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Peter F. Drucker argues that what underlies the current malaise of so many large and successful organizations worldwide is that their theory of the business no longer works. The story is a familiar one: a company that was a superstar only yesterday finds itself stagnating and frustrated, in trouble and, often, in a seemingly unmanageable crisis. The root cause of nearly every one of these crises is not that things are being done poorly. It is not even that the wrong things are being done. Indeed, in most cases, the right things are being done--but fruitlessly. What accounts for this apparent paradox? The assumptions on which the organization has been built and is being run no longer fit reality. These are the assumptions that shape any organization's behavior, dictate its decisions about what to do and what not to do, and define what an organization considers meaningful results. These assumptions are what Drucker calls a company's theory of the business.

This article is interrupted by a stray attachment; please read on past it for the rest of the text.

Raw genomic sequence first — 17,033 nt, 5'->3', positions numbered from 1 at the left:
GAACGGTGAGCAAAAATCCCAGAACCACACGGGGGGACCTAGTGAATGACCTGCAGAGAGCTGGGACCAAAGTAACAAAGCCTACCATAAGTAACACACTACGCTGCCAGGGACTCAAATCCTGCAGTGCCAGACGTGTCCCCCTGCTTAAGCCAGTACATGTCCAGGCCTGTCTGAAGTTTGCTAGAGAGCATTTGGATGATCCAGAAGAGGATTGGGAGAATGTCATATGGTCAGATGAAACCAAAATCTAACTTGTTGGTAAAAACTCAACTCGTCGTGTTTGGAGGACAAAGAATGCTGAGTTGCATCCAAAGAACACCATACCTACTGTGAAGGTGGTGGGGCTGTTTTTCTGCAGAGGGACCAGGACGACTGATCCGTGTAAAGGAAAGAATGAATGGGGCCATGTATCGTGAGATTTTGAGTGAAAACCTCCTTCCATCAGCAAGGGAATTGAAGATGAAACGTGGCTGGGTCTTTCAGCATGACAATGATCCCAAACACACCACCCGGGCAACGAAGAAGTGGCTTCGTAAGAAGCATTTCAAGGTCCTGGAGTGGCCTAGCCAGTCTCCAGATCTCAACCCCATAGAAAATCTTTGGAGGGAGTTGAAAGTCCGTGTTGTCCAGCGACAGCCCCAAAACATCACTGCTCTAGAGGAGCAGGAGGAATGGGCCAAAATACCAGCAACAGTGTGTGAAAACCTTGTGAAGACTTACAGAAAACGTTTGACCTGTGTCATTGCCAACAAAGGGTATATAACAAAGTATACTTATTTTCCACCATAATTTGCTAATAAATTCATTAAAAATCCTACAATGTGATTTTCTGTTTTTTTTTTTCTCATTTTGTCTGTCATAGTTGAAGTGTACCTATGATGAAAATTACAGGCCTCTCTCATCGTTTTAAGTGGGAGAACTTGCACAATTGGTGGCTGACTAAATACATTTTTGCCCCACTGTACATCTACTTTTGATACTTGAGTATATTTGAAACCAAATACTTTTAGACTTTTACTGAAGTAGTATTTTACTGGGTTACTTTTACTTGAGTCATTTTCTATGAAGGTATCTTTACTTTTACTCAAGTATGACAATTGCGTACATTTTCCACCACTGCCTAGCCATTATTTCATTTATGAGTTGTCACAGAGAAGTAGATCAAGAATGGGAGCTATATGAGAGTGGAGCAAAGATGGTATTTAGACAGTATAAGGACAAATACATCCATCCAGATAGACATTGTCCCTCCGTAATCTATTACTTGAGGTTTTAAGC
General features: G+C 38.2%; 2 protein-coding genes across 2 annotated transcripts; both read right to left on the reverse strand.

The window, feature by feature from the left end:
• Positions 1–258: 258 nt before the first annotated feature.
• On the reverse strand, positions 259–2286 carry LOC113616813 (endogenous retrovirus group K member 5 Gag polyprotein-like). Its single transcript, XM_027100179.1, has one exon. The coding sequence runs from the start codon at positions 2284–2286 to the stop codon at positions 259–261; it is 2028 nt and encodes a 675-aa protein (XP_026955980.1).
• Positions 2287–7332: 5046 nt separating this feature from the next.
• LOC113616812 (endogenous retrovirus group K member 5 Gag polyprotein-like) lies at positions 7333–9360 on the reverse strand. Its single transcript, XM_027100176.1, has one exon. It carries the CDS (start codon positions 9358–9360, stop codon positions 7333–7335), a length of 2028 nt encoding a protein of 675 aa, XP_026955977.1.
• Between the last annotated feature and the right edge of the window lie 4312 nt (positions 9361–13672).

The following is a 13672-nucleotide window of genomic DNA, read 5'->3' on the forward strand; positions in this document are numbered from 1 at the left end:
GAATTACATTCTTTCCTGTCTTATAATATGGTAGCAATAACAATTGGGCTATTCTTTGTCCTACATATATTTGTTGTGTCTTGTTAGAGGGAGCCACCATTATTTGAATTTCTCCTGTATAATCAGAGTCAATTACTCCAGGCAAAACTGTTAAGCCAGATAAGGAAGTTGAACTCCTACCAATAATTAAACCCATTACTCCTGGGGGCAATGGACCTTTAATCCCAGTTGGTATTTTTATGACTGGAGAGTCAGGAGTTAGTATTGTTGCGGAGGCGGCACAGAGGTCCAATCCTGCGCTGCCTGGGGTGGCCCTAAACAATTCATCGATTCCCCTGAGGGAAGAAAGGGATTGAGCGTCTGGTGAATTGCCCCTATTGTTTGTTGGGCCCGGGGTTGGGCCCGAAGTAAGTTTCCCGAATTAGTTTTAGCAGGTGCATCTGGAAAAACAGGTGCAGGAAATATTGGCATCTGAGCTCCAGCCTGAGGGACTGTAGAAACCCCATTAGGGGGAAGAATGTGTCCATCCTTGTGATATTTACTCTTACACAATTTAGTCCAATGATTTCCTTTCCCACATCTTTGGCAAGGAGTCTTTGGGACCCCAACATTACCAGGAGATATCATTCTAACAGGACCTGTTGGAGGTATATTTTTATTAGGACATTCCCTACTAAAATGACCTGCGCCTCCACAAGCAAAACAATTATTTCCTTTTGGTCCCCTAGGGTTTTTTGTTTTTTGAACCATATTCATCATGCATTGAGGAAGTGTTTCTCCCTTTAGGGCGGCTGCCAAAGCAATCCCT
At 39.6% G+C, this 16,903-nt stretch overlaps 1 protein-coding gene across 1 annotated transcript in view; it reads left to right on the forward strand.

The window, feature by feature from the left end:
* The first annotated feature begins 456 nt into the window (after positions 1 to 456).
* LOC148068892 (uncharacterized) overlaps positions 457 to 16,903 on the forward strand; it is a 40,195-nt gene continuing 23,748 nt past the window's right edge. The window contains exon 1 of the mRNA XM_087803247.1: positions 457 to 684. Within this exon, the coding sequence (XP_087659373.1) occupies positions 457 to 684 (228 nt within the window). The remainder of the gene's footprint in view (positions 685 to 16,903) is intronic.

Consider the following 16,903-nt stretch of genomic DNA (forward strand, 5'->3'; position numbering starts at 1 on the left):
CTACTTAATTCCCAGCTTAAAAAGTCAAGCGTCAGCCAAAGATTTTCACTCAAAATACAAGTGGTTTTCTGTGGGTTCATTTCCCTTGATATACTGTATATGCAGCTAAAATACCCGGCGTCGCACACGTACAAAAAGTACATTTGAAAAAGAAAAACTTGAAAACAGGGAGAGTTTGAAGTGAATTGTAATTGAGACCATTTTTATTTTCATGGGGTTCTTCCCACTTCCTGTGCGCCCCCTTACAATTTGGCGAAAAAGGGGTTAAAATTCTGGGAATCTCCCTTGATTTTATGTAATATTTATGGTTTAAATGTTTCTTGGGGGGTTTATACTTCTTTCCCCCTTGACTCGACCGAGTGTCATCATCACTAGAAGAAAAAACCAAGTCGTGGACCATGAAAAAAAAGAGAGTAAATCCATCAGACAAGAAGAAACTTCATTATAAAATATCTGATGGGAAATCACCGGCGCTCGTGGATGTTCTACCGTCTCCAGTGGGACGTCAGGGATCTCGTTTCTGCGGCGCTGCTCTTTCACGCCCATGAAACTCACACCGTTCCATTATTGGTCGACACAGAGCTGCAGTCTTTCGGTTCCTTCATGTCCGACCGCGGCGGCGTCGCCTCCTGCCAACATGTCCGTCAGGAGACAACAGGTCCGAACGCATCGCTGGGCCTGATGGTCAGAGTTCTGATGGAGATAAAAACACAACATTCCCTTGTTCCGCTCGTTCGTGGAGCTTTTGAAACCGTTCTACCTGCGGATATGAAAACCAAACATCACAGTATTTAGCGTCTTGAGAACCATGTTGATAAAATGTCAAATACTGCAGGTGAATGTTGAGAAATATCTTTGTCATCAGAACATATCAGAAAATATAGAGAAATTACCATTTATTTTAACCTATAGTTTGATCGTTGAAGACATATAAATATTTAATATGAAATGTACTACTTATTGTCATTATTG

The Harvard Business Review Classics series offers you the opportunity to make seminal Harvard Business Review articles a part of your permanent management library. Each highly readable volume contains a groundbreaking idea that continues to shape best practices and inspire countless managers around the world--and will have a direct impact on you today and for years to come.